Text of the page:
Outside of Dubrovnik, Hvar is the epicentre of the Dalmatian travel industry. Holidaymakers come to be around the yachts lining the harbour of the island’s namesake capital and among the revellers forking out more than top dollar (in Croatian terms) to party into the night. A massive overhaul of key hotels here, in the Sunčani Hvar chain, has been followed by a slower stage of development as the town comes to terms with its stardom.
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Things to do in Hvar
The Venetians rebuilt the town of Hvar in the early 1600s. It is centrepieced by Pjaca, or Trg sv Stjepana, the rectangular main square lined with shops and restaurants, framed by the harbour and Arsenal at one end, the market and St Stephen’s Church at the other. The church contains a treasury (open summer 10am-noon, 5-7pm daily; winter 10am-noon daily; 10kn) containing two late Renaissance paintings. The Arsenal is used as a contemporary art gallery, as well as hosting sundry cultural and prestigious local events. Above stands the Venetian Citadel (Španjola, 021 741 608; open summer 8am-midnight daily; 25kn), with a display of Greek and Roman finds, and a view from the ramparts. All is a stroll from the terrace cafés on the square. Today the most prominent sight in Stari Grad is the summer retreat of 16th-century poet Petar Hektorović, the Tvrdalj (021 765 068; open June-Sept 10am-1pm, 6-8pm daily, 10kn), known for its inscribed walls, gardens and fishpond. Nearby, a 15th-century Dominican monastery houses a museum (open summer 10am-noon, 4-7.30pm Mon-Sat; 10kn) containing other Hektorović artefacts, Greek gravestones and a Tintoretto, The Mourning of Christ, claimed to feature Hektorović himself. More Greek, Roman and maritime items are on display at the Bianchini Palace (021 766 324, www.stari-grad-museum.net; open May, Jun, Sept 10am-1pm Mon-Sat; July-Aug 10am-noon and 7-9pm Mon-Sat, 7-9pm Sun; 20kn) by the Tvrdalj. Hektorović never saw his Tvrdalj finished. As a pr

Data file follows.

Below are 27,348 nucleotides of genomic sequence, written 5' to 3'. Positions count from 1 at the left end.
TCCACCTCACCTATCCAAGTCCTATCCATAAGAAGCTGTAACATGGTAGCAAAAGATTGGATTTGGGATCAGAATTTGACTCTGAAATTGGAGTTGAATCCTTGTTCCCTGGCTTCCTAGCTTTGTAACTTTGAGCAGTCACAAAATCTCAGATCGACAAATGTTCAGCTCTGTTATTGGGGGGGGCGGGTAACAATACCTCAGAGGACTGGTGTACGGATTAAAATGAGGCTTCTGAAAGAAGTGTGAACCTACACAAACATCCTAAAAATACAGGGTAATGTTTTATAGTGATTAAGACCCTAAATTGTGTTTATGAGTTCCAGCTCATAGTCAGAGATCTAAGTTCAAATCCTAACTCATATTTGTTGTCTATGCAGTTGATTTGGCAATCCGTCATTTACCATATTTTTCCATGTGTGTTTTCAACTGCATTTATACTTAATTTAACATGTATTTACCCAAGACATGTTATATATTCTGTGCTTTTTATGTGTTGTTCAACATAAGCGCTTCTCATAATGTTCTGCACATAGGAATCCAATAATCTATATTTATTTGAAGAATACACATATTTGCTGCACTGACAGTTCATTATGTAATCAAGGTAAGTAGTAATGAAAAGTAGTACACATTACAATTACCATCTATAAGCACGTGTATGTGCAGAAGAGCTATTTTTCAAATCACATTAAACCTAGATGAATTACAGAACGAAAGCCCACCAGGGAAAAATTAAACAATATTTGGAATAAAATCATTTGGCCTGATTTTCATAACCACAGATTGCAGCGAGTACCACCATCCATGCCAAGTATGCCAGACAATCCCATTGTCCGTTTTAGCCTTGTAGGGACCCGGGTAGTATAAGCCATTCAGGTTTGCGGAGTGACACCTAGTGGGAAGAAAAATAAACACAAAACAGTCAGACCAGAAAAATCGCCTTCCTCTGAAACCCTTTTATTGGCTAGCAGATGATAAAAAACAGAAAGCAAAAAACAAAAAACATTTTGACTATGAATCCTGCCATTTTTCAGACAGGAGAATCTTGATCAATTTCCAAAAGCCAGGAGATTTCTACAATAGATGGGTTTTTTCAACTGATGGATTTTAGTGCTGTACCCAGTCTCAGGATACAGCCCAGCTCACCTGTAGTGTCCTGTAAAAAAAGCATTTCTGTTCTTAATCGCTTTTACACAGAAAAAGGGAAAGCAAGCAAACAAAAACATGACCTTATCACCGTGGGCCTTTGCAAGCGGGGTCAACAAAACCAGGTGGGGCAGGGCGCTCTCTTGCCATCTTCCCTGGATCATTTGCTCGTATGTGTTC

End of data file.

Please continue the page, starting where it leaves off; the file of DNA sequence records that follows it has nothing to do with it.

For traditional Dalmatian food with a mercurial twist, there are few better places than Giaxa, a relatively new venture from the team responsible for the highly-regarded Luna, a few doors down the same alley. Transforming local dishes with a touch of contemporary invention is Giaxa’s main strength. Creativity runs through the whole menu, and it’s a good idea to come sufficiently hungry to work your way through a full three-course meal. Signature dishes include a grilled octopus salad flavoured with pine nuts and peppercorns; while the pršut-stuffed gnocchi in asparagus sauce represent the perfect marriage between tradition and invention. Mains feature poached sea-bass stuffed with scampi and wild herbs; and lobster in tomato and white wine sauce. The gregada or Hvar fish stew is served the traditional way with juicy bones-and-all hunks of fresh fish. The delectable desserts run from chocolate mousse to the divine, melt-in-the-mouth Split cake made from nuts, sponge cake and dried fruit. In summer, look out for the daily three-course tasting menus, which make best use of what’s fresh and seasonal. Giaxa also bake their own bread. 'It’s good to feel a bit of hard manual labour in the food you eat,' says owner Tomislav Rudan. The setting is as splendid as the food, a fifteenth-century gothic palace that once belonged to the Jakša family – of which Giaxa is a Venetian-dialect rendition. A trio of stone columns run down the centre of the dining room, overlooked by brightly coloure